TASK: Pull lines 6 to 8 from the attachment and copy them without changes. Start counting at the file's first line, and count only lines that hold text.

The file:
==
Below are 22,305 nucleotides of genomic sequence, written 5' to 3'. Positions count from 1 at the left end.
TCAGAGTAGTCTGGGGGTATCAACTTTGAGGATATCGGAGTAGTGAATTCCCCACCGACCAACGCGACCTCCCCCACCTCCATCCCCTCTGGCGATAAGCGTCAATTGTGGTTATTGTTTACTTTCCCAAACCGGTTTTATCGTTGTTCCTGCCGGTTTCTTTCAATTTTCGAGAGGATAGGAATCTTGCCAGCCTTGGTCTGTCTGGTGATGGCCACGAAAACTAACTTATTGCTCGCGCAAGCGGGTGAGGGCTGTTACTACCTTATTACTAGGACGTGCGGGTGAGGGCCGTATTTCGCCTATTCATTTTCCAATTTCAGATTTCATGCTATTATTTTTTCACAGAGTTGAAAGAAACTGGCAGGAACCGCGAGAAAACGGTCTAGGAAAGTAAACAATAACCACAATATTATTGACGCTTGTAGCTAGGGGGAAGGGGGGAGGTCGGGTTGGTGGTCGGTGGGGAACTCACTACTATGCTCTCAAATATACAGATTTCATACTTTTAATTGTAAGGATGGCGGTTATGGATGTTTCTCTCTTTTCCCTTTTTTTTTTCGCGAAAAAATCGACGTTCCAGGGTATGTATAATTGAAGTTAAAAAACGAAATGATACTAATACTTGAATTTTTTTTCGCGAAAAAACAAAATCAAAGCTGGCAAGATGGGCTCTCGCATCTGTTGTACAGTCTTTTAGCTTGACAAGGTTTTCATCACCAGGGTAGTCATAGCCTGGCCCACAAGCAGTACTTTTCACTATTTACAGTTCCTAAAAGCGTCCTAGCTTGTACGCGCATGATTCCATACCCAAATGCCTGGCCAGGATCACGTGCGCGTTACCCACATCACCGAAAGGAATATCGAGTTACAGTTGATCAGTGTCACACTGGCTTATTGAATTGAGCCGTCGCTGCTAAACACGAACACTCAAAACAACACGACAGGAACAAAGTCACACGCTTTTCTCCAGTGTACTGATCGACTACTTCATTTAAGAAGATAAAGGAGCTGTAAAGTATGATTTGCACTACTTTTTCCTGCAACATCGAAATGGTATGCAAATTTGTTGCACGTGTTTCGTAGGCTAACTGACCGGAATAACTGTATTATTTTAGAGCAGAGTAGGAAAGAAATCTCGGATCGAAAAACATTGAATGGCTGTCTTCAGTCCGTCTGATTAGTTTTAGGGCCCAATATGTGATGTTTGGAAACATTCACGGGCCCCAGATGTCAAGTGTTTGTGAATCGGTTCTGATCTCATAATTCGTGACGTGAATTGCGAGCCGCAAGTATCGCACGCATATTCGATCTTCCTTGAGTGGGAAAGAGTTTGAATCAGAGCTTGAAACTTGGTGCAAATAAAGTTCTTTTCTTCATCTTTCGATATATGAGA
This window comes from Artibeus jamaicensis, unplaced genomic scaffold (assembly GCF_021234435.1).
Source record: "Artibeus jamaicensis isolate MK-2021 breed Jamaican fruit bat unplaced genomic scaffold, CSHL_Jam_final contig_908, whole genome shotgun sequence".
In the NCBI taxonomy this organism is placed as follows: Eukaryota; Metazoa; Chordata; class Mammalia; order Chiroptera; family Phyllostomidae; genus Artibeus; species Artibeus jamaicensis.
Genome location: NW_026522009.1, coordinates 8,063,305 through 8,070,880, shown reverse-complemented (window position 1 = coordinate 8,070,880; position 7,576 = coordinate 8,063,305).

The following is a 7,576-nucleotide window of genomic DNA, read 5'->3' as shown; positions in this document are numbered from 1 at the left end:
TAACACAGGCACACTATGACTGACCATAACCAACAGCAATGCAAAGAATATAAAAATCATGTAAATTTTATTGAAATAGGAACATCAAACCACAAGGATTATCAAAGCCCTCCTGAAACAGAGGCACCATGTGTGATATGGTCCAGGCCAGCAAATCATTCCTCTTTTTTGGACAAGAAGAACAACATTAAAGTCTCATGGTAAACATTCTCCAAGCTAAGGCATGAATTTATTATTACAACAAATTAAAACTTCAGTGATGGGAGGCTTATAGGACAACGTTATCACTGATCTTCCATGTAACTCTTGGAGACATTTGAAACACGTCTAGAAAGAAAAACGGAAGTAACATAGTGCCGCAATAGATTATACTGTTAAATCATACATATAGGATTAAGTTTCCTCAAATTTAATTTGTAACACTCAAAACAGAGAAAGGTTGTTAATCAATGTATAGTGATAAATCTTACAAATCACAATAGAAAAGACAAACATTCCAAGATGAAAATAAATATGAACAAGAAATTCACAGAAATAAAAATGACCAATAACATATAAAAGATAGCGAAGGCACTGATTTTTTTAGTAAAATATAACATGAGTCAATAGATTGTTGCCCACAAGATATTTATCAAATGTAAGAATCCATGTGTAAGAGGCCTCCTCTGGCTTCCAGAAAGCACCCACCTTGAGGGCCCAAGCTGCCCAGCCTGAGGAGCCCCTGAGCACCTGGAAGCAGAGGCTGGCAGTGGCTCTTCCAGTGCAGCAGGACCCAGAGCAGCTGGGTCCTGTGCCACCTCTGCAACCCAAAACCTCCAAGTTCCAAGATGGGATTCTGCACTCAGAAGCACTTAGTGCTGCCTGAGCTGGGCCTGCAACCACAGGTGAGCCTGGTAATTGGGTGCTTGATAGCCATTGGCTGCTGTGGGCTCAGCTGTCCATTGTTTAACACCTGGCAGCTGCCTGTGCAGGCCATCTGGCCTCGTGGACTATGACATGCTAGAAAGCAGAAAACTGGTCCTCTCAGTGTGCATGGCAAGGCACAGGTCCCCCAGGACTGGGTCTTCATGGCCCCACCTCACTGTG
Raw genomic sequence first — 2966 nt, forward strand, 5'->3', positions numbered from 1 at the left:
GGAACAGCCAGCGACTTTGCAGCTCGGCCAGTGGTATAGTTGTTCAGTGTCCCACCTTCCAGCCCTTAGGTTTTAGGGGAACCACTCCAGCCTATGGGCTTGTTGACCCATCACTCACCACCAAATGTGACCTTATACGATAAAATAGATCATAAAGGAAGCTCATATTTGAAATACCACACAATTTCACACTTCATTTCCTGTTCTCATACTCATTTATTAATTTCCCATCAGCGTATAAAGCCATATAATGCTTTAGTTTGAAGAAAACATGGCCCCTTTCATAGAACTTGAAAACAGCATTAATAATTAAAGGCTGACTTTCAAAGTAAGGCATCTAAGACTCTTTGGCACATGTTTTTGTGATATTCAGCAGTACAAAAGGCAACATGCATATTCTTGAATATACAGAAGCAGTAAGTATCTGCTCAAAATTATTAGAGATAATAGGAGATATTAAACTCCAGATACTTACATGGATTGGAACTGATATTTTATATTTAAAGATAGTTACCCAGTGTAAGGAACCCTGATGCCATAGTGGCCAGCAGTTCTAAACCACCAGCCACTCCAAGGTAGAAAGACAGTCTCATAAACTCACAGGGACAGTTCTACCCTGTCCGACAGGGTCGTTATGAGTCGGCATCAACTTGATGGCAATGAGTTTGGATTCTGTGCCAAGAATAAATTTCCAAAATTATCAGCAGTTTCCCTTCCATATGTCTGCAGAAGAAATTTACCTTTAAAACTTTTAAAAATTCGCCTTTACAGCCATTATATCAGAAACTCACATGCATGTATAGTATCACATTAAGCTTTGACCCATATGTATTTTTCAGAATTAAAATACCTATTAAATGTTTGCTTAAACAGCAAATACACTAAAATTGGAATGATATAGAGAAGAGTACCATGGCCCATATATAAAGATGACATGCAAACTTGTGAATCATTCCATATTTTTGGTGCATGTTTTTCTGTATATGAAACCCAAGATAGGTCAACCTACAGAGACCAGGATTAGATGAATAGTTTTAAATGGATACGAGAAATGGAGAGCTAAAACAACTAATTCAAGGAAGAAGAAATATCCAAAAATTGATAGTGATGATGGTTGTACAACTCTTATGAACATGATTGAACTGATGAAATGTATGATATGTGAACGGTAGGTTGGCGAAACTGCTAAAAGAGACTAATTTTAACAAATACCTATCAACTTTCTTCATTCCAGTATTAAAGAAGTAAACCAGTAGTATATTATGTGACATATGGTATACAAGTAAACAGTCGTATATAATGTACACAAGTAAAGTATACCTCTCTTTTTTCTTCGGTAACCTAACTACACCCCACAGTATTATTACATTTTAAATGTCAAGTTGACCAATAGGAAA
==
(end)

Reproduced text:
Genome location: NW_026522009.1, coordinates 8,063,305 through 8,070,880, shown reverse-complemented (window position 1 = coordinate 8,070,880; position 7,576 = coordinate 8,063,305).

The following is a 7,576-nucleotide window of genomic DNA, read 5'->3' as shown; positions in this document are numbered from 1 at the left end:
TAACACAGGCACACTATGACTGACCATAACCAACAGCAATGCAAAGAATATAAAAATCATGTAAATTTTATTGAAATAGGAACATCAAACCACAAGGATTATCAAAGCCCTCCTGAAACAGAGGCACCATGTGTGATATGGTCCAGGCCAGCAAATCATTCCTCTTTTTTGGACAAGAAGAACAACATTAAAGTCTCATGGTAAACATTCTCCAAGCTAAGGCATGAATTTATTATTACAACAAATTAAAACTTCAGTGATGGGAGGCTTATAGGACAACGTTATCACTGATCTTCCATGTAACTCTTGGAGACATTTGAAACACGTCTAGAAAGAAAAACGGAAGTAACATAGTGCCGCAATAGATTATACTGTTAAATCATACATATAGGATTAAGTTTCCTCAAATTTAATTTGTAACACTCAAAACAGAGAAAGGTTGTTAATCAATGTATAGTGATAAATCTTACAAATCACAATAGAAAAGACAAACATTCCAAGATGAAAATAAATATGAACAAGAAATTCACAGAAATAAAAATGACCAATAACATATAAAAGATAGCGAAGGCACTGATTTTTTTAGTAAAATATAACATGAGTCAATAGATTGTTGCCCACAAGATATTTATCAAATGTAAGAATCCATGTGTAAGAGGCCTCCTCTGGCTTCCAGAAAGCACCCACCTTGAGGGCCCAAGCTGCCCAGCCTGAGGAGCCCCTGAGCACCTGGAAGCAGAGGCTGGCAGTGGCTCTTCCAGTGCAGCAGGACCCAGAGCAGCTGGGTCCTGTGCCACCTCTGCAACCCAAAACCTCCAAGTTCCAAGATGGGATTCTGCACTCAGAAGCACTTAGTGCTGCCTGAGCTGGGCCTGCAACCACAGGTGAGCCTGGTAATTGGGTGCTTGATAGCCATTGGCTGCTGTGGGCTCAGCTGTCCATTGTTTAACACCTGGCAGCTGCCTGTGCAGGCCATCTGGCCTCGTGGACTATGACATGCTAGAAAGCAGAAAACTGGTCCTCTCAGTGTGCATGGCAAGGCACAGGTCCCCCAGGACTGGGTCTTCATGGCCCCACCTCACTGTG